Why the Rich May Favor Poor Protection of Property Rights

22 Pages Posted: 30 Apr 2003 Last revised: 22 Oct 2012

See all articles by Konstantin Sonin

Konstantin Sonin

University of Chicago - Irving B. Harris Graduate School of Public Policy Studies; Higher School of Economics; Centre for Economic Policy Research (CEPR)

Date Written: December 1, 2002

Abstract

In unequal societies, the rich may benefit from shaping economic institutions in their favor. This paper analyzes the dynamics of institutional subversion by focusing on the public protection of property rights. If this institution functions imperfectly, agents have incentives to invest in private protection of property rights. The ability to maintain private protection systems makes the rich natural opponents of public property rights and precludes grass-roots demand to drive the development of the market-friendly institution. The economy becomes stuck in a bad equilibrium with low growth rates, high inequality of income, and wide-spread rent-seeking. The Russian oligarchs of 1990s, who controlled large stakes of newly privatized property, provide motivation for this paper.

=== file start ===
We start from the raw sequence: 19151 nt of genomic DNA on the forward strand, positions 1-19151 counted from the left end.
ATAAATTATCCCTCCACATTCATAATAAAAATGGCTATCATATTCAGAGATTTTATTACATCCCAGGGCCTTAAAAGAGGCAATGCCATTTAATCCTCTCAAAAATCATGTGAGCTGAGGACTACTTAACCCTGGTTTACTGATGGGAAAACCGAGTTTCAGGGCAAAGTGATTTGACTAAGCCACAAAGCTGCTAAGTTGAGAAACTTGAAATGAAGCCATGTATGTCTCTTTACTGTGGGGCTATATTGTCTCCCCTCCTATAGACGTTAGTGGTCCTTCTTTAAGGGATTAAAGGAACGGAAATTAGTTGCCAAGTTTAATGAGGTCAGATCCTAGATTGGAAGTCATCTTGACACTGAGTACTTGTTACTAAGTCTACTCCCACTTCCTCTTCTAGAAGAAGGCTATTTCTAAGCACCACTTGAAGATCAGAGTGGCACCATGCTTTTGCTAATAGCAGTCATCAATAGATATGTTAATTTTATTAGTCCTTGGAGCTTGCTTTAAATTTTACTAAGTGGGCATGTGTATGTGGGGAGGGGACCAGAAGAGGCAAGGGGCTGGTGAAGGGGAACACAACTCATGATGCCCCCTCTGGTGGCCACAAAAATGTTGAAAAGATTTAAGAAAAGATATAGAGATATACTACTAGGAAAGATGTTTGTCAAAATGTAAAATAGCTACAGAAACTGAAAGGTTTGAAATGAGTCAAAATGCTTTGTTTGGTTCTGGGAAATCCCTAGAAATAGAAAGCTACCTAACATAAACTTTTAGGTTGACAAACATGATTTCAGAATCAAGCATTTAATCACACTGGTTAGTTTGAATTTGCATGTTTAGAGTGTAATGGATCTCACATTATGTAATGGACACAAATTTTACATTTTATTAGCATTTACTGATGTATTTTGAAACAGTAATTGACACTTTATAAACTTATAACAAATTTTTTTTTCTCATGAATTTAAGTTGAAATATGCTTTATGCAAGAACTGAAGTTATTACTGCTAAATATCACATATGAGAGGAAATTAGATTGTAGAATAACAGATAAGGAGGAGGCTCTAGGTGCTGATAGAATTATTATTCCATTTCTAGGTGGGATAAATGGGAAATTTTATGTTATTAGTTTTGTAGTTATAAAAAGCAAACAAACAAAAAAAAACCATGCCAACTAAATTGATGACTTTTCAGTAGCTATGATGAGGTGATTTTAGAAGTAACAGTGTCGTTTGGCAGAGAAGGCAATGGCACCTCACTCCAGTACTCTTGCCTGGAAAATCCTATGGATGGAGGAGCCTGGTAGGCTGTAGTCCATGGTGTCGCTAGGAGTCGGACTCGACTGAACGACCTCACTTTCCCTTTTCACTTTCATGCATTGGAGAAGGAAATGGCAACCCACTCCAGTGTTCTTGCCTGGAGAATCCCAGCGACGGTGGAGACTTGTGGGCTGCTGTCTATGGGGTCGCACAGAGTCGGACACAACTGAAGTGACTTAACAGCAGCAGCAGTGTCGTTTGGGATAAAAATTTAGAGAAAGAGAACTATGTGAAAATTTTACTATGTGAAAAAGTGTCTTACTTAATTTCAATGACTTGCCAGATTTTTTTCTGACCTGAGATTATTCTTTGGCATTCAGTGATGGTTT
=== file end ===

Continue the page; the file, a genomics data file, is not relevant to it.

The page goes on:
Keywords: property rights, demand for institutions, oligarchs, Russia

JEL Classification: O1, P14, P26

Suggested Citation

Sonin, Konstantin, Why the Rich May Favor Poor Protection of Property Rights (December 1, 2002). Journal of Comparative Economics, Vol. 31, No. 4, pp. 715-731, 2003. Available at SSRN: https://ssrn.com/abstract=386102 or http://dx.doi.org/10.2139/ssrn.386102

Konstantin Sonin (Contact Author)

University of Chicago - Irving B. Harris Graduate School of Public Policy Studies ( email )

1155 East 60th Street
Chicago, IL 60637
United States

Higher School of Economics ( email )

20 Myasnitskaya street
Moscow, 119017
Russia

Centre for Economic Policy Research (CEPR)

London
United Kingdom

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